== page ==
Wednesday, August 19, 2015

Cutting out paper hexagons and removing paper hexagons

I had an email from Diane. She printed out the hexagon template sheets from my blog and wanted to know if there is an easier way to cut apart the hexagons other than with scissors (e.g. a precision cutting knife or a rotary cutter and ruler). She also want to know when I remove the papers. So what does all of this mean? Time for a little demonstration.

How I cut paper hexagons

I print my hexagon templates on regular printer paper (20 lb stock). I know many people like cardstock and I've tried it but it is just too thick for me and I've found that when it comes time to join all the hexagons into a rosette or some other shape  the cardstock is rigid and that makes sewing difficult. However, I am a firm believer in doing/using what works for you so if it is cardstock by all means use cardstock.

I like to cut out my hexagons with scissors. One of the tricks is to have a good paper of scissors that you use for this purpose. Personally I love the Fiskars Micro-Tip Easy-Action scissors. They have a lovely sharp point that allows me to get into tight spaces and they are spring loaded so they are extremely comfortable to use. They are particularly helpful if you have arthritis in your finger joints.

The first thing I do is cut my hexagon sheet in half horizontally.This yields two smaller more manageable sheets to work with.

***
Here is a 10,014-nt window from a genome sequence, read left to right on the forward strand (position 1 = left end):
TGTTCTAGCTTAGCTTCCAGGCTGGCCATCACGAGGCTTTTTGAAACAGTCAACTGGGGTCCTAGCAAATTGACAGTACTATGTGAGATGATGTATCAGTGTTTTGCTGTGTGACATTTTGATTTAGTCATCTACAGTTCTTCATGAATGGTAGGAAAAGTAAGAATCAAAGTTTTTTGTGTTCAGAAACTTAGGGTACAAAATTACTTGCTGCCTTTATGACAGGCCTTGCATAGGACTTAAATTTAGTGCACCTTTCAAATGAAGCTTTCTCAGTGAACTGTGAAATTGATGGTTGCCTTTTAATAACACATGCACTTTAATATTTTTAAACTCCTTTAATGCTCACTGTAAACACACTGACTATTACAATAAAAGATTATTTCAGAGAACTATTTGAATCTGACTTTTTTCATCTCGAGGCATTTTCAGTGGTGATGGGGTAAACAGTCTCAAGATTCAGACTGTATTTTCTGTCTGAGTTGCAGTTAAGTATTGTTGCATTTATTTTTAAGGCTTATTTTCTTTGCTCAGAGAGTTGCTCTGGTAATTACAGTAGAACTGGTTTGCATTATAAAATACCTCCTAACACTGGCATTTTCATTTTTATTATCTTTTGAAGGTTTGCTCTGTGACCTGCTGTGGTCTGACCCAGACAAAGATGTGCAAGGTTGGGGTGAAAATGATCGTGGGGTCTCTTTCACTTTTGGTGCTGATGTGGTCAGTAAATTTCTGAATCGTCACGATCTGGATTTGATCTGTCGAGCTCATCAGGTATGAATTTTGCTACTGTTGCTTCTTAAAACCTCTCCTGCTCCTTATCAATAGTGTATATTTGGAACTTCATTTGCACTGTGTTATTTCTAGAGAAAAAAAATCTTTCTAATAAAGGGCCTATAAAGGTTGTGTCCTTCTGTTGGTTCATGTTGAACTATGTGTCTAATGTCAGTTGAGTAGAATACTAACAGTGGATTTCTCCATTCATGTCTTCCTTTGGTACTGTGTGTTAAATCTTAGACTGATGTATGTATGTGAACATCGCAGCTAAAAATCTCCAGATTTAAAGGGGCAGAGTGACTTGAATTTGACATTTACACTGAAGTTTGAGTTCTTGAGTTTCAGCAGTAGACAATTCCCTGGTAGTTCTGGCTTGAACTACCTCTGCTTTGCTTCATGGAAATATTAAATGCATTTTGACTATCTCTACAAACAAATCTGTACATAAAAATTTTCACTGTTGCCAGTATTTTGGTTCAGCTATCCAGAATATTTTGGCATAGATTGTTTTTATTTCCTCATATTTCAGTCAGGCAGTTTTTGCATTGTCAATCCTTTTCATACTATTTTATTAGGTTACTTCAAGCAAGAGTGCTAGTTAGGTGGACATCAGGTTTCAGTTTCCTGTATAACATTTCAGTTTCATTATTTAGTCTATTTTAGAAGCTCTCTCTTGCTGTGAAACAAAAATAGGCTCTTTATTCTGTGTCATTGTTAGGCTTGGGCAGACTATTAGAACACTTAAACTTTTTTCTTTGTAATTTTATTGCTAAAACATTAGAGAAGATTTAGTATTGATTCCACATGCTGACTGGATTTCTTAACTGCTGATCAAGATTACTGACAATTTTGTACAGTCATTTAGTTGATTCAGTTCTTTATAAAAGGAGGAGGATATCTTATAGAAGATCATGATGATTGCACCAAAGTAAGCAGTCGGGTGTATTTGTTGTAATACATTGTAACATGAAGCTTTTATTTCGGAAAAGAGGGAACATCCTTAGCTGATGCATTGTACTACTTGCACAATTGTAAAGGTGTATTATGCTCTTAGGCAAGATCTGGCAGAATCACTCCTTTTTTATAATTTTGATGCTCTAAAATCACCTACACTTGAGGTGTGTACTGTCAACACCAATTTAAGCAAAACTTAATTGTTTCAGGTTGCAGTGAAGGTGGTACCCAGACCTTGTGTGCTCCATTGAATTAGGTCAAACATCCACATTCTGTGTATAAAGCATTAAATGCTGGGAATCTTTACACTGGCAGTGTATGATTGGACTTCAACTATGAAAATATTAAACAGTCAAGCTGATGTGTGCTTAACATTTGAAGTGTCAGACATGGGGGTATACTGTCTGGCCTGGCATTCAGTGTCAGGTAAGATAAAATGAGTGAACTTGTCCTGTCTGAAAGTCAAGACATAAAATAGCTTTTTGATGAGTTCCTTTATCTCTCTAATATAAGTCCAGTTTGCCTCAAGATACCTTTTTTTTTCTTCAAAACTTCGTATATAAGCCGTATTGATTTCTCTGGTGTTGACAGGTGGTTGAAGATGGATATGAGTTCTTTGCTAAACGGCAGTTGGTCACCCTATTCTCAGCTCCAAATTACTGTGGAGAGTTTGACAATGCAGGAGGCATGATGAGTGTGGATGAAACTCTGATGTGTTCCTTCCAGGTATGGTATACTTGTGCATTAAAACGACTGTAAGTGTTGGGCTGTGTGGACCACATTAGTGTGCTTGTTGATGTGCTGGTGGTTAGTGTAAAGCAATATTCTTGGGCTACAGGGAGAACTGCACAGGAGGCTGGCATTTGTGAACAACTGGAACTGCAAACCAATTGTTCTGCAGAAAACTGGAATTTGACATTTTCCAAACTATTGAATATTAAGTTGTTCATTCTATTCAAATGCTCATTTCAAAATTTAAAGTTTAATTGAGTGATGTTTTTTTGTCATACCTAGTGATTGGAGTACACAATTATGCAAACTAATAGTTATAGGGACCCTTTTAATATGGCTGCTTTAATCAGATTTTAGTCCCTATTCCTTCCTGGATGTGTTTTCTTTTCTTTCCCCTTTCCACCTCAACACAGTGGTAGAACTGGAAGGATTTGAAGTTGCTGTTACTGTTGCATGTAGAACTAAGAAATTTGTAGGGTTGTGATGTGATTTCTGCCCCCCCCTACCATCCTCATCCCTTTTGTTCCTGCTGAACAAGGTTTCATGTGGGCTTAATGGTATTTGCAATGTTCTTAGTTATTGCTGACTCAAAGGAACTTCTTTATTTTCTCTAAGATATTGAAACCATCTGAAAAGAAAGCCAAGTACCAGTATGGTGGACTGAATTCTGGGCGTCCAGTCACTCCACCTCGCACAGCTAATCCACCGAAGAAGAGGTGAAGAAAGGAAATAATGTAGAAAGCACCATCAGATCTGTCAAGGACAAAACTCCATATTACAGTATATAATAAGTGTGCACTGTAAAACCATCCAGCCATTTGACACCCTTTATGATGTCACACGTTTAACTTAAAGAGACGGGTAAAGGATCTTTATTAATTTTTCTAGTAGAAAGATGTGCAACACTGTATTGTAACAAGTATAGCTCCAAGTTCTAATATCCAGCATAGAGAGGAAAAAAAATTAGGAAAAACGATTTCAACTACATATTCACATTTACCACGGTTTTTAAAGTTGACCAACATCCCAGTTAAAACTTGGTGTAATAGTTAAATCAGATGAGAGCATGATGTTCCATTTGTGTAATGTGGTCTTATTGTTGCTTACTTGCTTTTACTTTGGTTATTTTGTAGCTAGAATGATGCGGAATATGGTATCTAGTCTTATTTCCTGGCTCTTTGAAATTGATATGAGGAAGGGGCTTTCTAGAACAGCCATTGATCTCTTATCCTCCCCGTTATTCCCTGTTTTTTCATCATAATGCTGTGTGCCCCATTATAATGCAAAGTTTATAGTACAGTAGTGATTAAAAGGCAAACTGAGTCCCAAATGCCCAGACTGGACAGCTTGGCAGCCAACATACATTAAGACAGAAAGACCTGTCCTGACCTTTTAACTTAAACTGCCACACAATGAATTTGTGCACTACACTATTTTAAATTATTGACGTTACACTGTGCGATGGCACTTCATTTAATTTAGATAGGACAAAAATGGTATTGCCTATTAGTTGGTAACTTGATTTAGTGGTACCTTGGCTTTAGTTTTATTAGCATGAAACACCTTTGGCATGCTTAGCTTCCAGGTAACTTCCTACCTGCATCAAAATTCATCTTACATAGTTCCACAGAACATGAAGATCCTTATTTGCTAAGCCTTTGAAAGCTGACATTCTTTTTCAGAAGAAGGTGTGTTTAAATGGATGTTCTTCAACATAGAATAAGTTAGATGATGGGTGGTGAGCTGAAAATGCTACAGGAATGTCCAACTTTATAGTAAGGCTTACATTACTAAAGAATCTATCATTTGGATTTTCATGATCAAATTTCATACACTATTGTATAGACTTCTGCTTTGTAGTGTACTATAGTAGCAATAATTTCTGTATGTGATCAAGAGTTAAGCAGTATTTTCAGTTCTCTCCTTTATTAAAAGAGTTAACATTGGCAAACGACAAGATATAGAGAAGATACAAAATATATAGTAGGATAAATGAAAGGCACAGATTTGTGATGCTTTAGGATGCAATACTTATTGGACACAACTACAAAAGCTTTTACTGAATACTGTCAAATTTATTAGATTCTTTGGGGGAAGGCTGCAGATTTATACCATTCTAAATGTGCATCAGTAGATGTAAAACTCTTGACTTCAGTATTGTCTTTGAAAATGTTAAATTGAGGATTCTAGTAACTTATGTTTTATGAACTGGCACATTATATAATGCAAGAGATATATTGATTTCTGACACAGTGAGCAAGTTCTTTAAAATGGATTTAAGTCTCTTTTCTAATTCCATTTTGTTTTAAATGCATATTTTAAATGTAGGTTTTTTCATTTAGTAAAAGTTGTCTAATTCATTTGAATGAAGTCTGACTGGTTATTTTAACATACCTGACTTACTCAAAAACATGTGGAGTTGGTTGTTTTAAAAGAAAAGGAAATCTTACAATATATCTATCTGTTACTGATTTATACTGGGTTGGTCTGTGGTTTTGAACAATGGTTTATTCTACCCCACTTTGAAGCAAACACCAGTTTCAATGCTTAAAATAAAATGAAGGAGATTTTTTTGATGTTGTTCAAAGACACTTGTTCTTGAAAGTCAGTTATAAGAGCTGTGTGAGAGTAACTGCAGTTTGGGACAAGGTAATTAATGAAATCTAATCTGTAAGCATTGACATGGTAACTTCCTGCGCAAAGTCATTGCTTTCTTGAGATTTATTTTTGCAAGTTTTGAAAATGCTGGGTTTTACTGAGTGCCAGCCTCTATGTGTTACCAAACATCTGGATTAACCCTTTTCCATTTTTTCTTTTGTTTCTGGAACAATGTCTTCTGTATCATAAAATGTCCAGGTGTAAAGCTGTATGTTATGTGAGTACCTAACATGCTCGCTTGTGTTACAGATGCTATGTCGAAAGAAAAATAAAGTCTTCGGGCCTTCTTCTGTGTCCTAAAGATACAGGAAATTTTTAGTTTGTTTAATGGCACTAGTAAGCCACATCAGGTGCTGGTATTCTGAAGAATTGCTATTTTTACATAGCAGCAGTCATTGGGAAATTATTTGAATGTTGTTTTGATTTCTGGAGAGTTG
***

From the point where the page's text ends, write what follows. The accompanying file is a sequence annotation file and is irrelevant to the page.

The next step is to cut the sides from each of the two sections.

I cut on the vertical lines and extend my cut beyond the point where the hexagons touch (inside the red circle).

To cut the hexagons I make the cuts indicated by the red lines. notice that the red cut extends beyond the point. This makes it easier to manoeuvre the scissors so that I can make the cut on the green line. As soon as I make the cut on the green line the hexagons is completely cut out. I repeat this process with all four side pieces. I usually work over a bowl or a box so that the hexagons can drop into it as soon as they are cut out.

Now all that is left are the two centre sections. I trim the excess paper from the outside edges using the technique described in the previous step. I cut on the red lines with the red lines stopping at the exact point where the hexagon corners touch. I make the cuts on the green lines and you will see that the two hexagons are now cut out.

The last step is to make two cuts as indicated by the green lines and then cut around the centre hexagon on the red lines. Each time I cut on the line another hexagon drops into my bowl.

The hexagon template could be cut with a ruler and rotary cutter/precision knife but there is a lot of wastage. Instead of cutting the sheet in half  as in the following picture one could cut on the red lines and then trim the hexagons. There would be less hexagons available per sheet.

There is another option for cutting out hexagons. You can find an excellent tutorial with easy tips for cutting multiple hexagons at Geta's Quilting Studio however the technique still involves some cutting with scissors. Geta's post also has a dowloadable pdf with six sizes of hexagons ranging from 1/2" to 2".

When do I remove my paper hexagonss?

First off I baste from the back because it is much gentler on the paper hexagons with means I can get multiple uses from each paper hexagon. To extend the life of the paper hexagon even further I
remove the paper hexagon as soon as it is completely surrounded by other hexagons. I have a bag of 1" papers that I've used to make four quilts. As soon as they get too soft to use they go in the recycling box!